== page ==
"One of our biggest challenges is that we are responding to disasters every day even if people don't see it on the news," she says. The Red Cross responds to more than 200 disasters on an average day, from house fires to major events.

Chuck Greener, VP, corporate affairs and communications at Walgreens, who worked with DeFrancis at the Republican National Committee and Porter Novelli, says she is the consummate PR pro.

"John D. Rockefeller once said, 'Next to doing the right thing, the most important thing is to let people know you are doing the right thing,'" he notes. "Suzy cares about both - doing the right thing and communicating the results with passion, energy, and authenticity. There are simply none better."

Day-to-day operations
Part of DeFrancis' core responsibilities is presenting a united public face and communicating on day-to-day operations with organizations including the Department of Homeland Security and state and local government. The Red Cross works closely with members of Congress, particularly as disasters affect their constituencies. The agency also tours disaster sites with the president. It is a tradition that the president is also the honorary chair of the American Red Cross.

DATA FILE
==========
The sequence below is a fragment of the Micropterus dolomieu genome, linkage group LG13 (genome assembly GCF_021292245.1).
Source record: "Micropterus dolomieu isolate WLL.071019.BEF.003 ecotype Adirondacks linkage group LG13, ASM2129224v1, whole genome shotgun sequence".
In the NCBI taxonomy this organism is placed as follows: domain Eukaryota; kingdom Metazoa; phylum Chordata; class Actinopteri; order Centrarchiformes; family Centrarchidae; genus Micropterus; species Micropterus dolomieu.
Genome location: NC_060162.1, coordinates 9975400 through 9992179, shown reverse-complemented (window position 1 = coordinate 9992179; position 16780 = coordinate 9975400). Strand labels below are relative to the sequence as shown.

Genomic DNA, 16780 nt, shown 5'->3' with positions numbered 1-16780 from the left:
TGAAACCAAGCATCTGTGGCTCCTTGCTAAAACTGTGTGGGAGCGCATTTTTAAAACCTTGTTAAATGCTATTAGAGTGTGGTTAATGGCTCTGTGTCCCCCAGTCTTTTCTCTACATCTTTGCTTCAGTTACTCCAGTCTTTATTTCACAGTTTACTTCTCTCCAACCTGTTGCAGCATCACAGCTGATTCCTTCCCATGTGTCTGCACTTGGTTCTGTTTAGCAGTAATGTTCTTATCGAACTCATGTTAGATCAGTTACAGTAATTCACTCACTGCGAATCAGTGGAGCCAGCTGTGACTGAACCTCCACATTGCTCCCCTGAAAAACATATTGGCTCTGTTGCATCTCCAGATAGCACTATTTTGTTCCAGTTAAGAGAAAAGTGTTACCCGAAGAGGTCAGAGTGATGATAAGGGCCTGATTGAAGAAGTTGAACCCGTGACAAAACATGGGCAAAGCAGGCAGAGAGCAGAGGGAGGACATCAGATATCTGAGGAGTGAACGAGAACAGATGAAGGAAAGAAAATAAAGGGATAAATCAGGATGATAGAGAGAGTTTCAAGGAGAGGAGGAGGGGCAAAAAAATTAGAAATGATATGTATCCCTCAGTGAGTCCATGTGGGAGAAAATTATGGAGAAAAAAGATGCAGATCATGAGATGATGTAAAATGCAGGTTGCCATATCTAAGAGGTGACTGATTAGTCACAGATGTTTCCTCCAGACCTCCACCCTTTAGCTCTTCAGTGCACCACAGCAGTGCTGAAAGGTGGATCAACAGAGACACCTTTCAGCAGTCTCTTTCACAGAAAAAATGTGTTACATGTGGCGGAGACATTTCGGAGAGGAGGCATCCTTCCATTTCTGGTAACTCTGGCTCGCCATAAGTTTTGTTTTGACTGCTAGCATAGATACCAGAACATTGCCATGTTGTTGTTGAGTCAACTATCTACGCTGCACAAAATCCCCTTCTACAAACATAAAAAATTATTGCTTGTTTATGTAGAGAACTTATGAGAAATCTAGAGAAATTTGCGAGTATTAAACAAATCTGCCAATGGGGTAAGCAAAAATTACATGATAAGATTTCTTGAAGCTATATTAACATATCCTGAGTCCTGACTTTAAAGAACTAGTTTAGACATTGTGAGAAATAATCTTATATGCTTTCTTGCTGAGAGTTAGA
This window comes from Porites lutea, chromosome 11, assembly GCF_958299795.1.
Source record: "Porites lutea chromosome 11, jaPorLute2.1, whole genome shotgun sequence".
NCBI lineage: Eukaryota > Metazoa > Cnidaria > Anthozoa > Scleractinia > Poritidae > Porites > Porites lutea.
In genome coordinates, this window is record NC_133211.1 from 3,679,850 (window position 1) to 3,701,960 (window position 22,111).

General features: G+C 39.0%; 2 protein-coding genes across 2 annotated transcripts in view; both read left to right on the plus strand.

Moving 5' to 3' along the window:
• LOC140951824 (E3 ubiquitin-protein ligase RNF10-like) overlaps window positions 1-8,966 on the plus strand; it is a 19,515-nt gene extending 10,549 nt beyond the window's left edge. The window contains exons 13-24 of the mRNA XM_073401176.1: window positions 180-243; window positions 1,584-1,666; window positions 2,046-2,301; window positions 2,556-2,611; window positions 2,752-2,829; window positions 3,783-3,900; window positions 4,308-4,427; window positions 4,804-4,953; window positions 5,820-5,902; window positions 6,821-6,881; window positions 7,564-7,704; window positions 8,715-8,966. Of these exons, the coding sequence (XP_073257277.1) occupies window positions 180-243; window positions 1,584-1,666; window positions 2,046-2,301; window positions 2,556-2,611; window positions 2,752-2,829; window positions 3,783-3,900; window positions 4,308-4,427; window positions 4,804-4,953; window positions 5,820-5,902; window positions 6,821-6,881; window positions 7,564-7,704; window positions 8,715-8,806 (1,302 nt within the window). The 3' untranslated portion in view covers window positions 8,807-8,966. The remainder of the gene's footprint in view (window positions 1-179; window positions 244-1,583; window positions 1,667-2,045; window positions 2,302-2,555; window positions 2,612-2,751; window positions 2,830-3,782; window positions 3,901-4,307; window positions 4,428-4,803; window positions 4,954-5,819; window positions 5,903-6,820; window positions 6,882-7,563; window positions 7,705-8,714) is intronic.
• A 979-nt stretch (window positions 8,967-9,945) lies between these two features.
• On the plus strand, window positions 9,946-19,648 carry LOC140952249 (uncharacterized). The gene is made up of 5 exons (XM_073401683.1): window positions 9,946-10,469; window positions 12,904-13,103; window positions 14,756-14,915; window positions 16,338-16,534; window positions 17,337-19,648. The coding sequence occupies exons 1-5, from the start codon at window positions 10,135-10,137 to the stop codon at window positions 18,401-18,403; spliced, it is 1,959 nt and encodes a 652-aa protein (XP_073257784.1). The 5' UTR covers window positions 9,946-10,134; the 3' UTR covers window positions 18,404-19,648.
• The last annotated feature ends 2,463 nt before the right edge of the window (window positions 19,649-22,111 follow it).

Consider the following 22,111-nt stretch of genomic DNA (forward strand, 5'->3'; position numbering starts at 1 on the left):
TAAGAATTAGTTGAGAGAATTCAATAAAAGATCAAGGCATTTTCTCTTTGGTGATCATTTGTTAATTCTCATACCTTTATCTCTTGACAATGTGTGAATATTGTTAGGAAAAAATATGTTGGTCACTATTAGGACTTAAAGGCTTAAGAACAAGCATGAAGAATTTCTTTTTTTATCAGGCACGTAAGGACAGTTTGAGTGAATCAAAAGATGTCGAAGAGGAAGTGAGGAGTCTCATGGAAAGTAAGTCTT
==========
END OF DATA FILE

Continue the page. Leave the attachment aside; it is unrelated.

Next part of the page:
Corporate partnerships are just as vital and go beyond disaster relief. The Red Cross works with Walmart on a nurse's assistant program where 95% of candidates get jobs and the nonprofit trains corporate volunteers. Caterpillar substituted its annual golf outing for a CPR training course. "Within six months, the training was used to help save an employee's life," she adds.

For the first anniversary of Superstorm Sandy the group put together a comprehensive report to let donors know how their money was put to work. McGovern loves to tell the story of being engaged by a donor at an airport intent to know how her $10 donation had been spent. "Transparency for us has got to that level," laughs DeFrancis.

"People depend on us and we have to earn that trust every day," she asserts. "It is a big responsibility. One of the ways we do that is by being open about what we are doing and what we have accomplished."